When Nixon entered the rush for the presidency, he promised that he would become the president who ended the Vietnam War. However, he was driven by the idea of achieving peace with honor. Even though, in theory, his approach seemed viable and effective, in real life, it faced several notable obstacles. Still, before addressing the obstacles, one aspect of Nixon’s strategy should be considered – the bombing of Laos and Cambodia and US troop incursions into neutral territories. It was a part of the strategy developed to achieve peace, and the main justification for it was the willingness to demonstrate that the United States would initiate full-scale attacks if Hanoi did not back down (Rudd 209). By unleashing the incursions and bombing, Nixon wanted to show that he was serious declaring that the US would act as a giant in this war if the country’s conditions (achieving peace) are not met.
As for obstacles experienced in achieving peace with honor, they were both domestic and foreign. Even though the strategy seemed effective, it had numerous shortcomings that could not but result in national unrest because the ordinary Americans wanted the President to keep his promise and bring the Vietnam War to an end. Seeing no progress, they went out to the streets and demanded the end of the war. They were especially notable after the bombing in Cambodia. Usually, these riots were violent because the police opposed them with the aim of preserving social order so that the protesters would initiate armed struggle against the police (Rudd 189).

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Except for the domestic obstacles, there were some other significant issues Nixon faced in achieving peace with honor. To be specific, regardless of the effort made to force Hanoi back down, it would not accept Nixon’s conditions. It was mainly caused by the unwillingness of Moscow to impose pressure on Hanoi as Nixon expected when developing the peace strategy. Having no support from Moscow was another vital obstacle Nixon faced. More than that, as the effort to bring the war to an end was not successful, numerous soldiers in South Vietnam would attack their officers because they did not want to participate in military operations. This unwillingness to fulfill order was associated with the fact that thousands of American soldiers had been killed regardless of the promise to pull troops out of Vietnam. Because of it, soldiers refused to participate in dangerous missions, which resulted in significant discipline-related issues in the US troops in Vietnam and, to an extent, undermined opportunities for the achievement of the initial goals in Vietnam and almost led to the collapse of the strategy.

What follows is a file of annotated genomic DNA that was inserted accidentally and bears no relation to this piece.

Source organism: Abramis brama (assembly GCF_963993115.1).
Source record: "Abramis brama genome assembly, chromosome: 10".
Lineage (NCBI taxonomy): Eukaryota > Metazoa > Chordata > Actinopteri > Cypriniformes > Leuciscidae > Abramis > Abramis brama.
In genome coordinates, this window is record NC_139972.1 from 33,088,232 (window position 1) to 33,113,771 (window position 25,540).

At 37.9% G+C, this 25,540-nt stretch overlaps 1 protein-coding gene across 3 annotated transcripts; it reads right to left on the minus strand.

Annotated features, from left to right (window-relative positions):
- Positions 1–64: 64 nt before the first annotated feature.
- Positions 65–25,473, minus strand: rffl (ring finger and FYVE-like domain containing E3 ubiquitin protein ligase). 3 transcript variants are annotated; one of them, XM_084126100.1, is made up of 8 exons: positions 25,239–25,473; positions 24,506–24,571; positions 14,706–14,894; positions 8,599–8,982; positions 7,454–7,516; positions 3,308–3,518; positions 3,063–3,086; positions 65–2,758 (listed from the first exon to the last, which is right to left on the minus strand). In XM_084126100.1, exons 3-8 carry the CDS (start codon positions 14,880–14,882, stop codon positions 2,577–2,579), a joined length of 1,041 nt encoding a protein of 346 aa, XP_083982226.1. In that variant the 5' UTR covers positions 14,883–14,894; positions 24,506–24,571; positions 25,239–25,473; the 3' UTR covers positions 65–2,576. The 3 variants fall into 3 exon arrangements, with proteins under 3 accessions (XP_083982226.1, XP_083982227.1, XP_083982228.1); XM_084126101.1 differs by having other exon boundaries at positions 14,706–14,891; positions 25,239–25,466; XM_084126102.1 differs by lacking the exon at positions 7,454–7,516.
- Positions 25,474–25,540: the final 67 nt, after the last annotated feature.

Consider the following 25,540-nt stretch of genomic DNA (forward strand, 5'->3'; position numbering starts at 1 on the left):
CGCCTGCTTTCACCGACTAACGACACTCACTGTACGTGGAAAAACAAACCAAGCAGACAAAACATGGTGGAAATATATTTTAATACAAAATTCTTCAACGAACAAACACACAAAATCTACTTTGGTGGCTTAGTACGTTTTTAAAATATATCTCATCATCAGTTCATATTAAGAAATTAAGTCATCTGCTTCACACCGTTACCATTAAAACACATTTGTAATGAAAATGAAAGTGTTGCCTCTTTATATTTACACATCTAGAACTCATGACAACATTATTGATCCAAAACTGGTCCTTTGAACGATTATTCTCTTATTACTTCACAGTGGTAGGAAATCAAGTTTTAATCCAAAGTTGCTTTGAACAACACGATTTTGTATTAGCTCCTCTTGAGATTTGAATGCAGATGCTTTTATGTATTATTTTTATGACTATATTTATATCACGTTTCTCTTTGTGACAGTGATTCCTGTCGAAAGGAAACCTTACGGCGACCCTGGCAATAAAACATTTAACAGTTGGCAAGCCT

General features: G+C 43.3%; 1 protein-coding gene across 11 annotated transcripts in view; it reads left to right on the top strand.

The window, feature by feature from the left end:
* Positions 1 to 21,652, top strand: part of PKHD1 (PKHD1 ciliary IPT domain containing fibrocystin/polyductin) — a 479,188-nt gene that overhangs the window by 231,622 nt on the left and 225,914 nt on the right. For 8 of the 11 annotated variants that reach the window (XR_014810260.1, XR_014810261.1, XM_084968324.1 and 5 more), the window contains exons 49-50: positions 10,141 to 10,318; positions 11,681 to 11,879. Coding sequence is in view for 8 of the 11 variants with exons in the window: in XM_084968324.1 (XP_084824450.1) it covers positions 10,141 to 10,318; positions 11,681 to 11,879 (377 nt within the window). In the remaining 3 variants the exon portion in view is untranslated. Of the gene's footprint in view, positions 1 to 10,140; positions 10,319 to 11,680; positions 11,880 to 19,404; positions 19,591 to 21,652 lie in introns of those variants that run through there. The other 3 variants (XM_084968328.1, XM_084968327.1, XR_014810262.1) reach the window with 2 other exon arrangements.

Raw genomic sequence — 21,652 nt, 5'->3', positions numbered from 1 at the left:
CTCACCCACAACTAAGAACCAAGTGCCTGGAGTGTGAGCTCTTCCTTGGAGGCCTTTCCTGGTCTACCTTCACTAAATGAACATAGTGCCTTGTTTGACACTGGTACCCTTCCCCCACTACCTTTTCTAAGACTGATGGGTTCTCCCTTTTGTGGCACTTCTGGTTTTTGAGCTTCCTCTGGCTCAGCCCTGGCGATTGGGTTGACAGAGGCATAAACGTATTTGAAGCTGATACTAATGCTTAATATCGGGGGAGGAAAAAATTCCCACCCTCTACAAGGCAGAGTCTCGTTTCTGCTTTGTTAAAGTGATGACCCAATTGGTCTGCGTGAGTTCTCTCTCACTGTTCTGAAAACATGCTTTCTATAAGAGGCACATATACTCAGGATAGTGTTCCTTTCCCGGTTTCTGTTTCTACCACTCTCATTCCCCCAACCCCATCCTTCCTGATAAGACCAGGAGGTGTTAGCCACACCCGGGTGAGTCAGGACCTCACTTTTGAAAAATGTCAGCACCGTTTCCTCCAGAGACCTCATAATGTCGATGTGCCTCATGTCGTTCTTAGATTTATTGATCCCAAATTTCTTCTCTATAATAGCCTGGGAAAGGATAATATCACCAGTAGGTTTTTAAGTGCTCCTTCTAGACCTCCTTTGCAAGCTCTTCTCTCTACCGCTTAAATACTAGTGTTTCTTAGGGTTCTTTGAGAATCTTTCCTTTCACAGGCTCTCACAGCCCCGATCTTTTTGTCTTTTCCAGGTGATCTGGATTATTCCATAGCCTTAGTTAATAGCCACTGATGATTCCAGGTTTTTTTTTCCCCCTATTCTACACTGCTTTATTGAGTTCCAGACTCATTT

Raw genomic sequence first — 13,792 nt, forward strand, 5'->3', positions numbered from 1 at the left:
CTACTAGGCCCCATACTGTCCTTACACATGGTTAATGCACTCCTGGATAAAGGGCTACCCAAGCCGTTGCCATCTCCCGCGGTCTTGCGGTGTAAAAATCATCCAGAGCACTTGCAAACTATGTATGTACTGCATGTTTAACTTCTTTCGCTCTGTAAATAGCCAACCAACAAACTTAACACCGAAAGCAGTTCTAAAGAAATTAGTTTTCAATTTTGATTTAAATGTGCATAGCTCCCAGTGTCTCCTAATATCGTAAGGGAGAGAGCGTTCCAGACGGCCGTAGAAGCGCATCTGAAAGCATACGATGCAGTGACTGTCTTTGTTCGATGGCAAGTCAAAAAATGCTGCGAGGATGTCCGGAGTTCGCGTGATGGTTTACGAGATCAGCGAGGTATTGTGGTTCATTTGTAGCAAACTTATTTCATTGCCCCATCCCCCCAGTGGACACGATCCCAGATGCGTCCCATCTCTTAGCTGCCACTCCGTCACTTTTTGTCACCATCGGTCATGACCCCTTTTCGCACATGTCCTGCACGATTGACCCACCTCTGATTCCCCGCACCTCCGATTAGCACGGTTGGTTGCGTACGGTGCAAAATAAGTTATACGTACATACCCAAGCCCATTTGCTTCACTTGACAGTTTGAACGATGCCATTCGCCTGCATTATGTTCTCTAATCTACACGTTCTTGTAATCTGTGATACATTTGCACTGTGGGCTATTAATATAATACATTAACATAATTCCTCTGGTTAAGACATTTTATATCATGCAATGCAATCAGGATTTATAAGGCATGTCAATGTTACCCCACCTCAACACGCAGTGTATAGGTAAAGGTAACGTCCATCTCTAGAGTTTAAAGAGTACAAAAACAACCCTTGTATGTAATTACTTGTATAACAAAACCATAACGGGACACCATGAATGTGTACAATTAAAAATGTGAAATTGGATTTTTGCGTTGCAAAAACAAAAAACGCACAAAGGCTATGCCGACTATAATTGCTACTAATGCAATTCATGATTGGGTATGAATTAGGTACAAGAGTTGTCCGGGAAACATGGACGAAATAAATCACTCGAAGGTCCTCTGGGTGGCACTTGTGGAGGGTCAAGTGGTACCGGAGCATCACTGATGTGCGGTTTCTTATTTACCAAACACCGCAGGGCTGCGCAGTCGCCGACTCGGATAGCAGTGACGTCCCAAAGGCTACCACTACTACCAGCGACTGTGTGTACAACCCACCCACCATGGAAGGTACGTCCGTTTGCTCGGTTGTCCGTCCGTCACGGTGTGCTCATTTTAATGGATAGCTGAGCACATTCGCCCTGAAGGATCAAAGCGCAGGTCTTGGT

These obstacles exhausted Nixon, and he agreed to sign the Paris agreement that helped officially restore peace in Vietnam. Still, regardless of bringing the war to an end, this treaty was associated with some critical complications. For example, the agreement was designed in a way that the communists could continue to increase the area of their influence so that by the end of the year, they became more influential in Vietnam. Besides, North Vietnam still had enough potential to unleash the military activities whenever the authorities would find it needed. In fact, they used this chance and initiated attacks against South Vietnam shortly after signing the agreement.

Although the US withdrew the troops from Vietnam, they still continued to support it financially with the aim of precluding the further expansion of communism. This outflow of funds from the domestic budget was another complication of the Paris agreement. All in all, although peace with honor was achieved officially, this strategy was a failure, not a success.